This exhibition composed of two complementary exhibitions – folk art in the Grand Plaza Gallery and Pre-Columbian art in the Mezzanine Gallery – celebrated the rich variety of objects made for daily life, play and ceremony. These vital and exuberant arts are intimate expressions of Mexico ’s history, vast land, diverse regions and people.
ARTES DE MÉXICO presented contemporary objects of daily use from throughout Mexico, fashioned from clay, tin, wood, paper and fiber. Every aspect of Mexican life was represented, from bullrings to buses to wedding and funerals. The exhibition included a village alive with whimsical bicycle riders, musicians, market vendors and land and sea vehicles; giant parade puppets and fantastic dragon-like creatures called alebrijes; churches, retablos (altar pieces) and religious statues, even a Madonna woven out of straw. An altar to celebrate Dia de Los Muertos, the festival honoring departed loved ones was also on view. This exhibition demonstrated the importance of family, community, religion and fun as well as the creative spirit of Mexican craftspeople.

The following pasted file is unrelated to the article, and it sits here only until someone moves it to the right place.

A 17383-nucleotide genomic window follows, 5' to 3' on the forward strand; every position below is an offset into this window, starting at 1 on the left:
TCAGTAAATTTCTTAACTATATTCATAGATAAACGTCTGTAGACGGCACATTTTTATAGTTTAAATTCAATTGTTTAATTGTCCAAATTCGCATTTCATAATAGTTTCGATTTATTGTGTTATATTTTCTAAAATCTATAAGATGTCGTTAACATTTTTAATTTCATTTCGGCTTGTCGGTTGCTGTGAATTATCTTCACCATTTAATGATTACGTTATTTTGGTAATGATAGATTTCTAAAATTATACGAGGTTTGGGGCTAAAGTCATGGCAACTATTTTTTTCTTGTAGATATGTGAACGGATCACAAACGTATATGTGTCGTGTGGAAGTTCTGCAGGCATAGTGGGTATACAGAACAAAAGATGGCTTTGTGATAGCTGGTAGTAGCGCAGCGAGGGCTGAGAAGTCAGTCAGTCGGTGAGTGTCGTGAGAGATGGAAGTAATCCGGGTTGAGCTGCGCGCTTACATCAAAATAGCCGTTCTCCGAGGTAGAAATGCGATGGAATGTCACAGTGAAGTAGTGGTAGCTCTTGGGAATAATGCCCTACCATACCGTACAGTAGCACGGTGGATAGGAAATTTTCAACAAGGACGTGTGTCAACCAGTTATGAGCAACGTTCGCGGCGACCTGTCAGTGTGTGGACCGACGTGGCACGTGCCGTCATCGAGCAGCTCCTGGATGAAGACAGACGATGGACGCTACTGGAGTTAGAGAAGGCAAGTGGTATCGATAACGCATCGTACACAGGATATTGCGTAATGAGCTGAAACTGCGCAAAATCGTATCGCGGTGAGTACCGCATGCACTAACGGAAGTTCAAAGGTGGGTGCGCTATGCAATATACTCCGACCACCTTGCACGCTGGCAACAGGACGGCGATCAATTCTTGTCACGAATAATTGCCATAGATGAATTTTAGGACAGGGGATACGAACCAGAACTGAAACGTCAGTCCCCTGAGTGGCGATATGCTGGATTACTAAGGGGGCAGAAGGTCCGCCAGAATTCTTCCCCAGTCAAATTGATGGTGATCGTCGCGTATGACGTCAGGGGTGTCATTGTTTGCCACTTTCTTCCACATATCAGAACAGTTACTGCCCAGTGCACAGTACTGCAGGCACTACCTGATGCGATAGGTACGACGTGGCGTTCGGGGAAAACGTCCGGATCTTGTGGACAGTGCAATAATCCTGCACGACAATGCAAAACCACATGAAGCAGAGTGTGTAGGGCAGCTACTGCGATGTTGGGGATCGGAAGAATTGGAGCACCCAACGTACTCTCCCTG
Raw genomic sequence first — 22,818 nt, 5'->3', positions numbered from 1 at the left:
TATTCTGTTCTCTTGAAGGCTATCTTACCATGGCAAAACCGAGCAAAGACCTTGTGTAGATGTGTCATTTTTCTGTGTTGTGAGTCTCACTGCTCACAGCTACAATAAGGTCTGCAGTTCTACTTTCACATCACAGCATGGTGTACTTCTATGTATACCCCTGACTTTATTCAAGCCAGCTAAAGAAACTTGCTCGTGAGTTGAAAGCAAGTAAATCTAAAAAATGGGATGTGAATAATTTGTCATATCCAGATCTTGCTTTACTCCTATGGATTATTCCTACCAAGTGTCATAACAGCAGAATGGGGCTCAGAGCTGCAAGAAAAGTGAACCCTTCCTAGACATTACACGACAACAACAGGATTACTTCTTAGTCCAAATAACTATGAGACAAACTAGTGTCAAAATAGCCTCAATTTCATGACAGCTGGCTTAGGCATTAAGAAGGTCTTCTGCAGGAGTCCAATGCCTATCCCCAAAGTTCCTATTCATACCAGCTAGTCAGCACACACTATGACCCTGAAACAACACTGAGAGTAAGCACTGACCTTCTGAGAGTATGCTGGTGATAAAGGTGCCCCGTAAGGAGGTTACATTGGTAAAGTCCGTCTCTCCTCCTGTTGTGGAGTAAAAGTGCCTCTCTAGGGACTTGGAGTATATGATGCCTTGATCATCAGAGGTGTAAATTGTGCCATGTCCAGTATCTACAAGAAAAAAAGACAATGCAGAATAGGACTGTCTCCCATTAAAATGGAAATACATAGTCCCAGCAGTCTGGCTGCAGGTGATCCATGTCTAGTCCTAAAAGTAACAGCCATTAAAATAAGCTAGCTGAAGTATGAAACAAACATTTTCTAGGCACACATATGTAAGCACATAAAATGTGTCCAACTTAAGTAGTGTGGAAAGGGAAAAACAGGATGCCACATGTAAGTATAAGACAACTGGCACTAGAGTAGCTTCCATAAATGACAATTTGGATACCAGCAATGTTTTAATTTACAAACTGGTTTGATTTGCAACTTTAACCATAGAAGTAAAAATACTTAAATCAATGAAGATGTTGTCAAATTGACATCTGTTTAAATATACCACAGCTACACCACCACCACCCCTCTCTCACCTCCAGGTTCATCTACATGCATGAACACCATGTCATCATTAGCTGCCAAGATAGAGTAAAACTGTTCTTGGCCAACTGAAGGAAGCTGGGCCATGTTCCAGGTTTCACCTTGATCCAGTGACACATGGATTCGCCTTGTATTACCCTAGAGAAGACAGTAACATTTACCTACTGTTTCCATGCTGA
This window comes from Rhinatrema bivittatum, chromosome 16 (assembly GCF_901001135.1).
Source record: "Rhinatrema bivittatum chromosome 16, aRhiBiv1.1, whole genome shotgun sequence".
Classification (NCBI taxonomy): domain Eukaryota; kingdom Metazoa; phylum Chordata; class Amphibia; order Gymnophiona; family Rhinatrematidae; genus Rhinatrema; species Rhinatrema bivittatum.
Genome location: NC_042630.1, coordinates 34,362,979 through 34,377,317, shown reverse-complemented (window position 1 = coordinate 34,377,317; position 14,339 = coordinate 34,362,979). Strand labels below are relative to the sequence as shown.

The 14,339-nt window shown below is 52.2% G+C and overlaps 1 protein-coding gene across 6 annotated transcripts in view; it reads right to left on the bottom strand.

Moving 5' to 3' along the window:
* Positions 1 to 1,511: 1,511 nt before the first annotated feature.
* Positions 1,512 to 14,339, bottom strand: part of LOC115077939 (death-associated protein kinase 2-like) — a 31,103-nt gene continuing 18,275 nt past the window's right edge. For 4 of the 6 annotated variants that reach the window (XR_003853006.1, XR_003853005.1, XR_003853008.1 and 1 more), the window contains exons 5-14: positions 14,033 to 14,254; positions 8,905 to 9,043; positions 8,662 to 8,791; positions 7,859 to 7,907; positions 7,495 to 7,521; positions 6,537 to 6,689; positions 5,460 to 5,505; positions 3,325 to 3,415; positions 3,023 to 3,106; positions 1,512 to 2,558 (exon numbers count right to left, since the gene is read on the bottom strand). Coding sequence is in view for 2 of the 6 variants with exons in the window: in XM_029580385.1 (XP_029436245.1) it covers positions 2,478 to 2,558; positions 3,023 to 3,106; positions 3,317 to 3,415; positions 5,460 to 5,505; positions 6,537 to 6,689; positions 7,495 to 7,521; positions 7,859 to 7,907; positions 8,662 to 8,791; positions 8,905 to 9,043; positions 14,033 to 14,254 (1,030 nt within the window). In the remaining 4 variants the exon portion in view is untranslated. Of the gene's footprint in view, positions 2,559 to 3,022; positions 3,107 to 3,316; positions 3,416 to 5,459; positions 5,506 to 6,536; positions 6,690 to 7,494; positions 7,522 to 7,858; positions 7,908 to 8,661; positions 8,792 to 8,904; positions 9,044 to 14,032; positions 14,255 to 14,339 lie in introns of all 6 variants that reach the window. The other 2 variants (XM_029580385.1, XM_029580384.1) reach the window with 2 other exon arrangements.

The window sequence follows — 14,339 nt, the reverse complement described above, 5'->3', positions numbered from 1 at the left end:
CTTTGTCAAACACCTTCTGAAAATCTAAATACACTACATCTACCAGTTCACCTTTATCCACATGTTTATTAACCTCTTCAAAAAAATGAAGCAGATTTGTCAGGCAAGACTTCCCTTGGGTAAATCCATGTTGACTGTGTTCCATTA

One of a Kind
Featuring jewelry, body ornaments and a collection of knitted and crocheted wire hanging flowers and sea creatures by internationally-renowned artist, Arline Fisch.
An intimate exhibition in the Museum’s Theater Gallery featuring a selection of shadow puppets from Indonesia.
Pre-Columbian Art from Mingei's Collection
Part of the Getty Center-led initiative Pacific Standard Time: LA/LA, this exhibition offers the most comprehensive presentation to date of the Museum’s significant holdings of objects used by people from the ancient cultures of Mexico, Central and South America.
Recycled and Embroidered Textiles of Bengal
Featuring approximately 40 kantha (decorative stitched quilting made from recycled sari) from the Museum's permanent collection.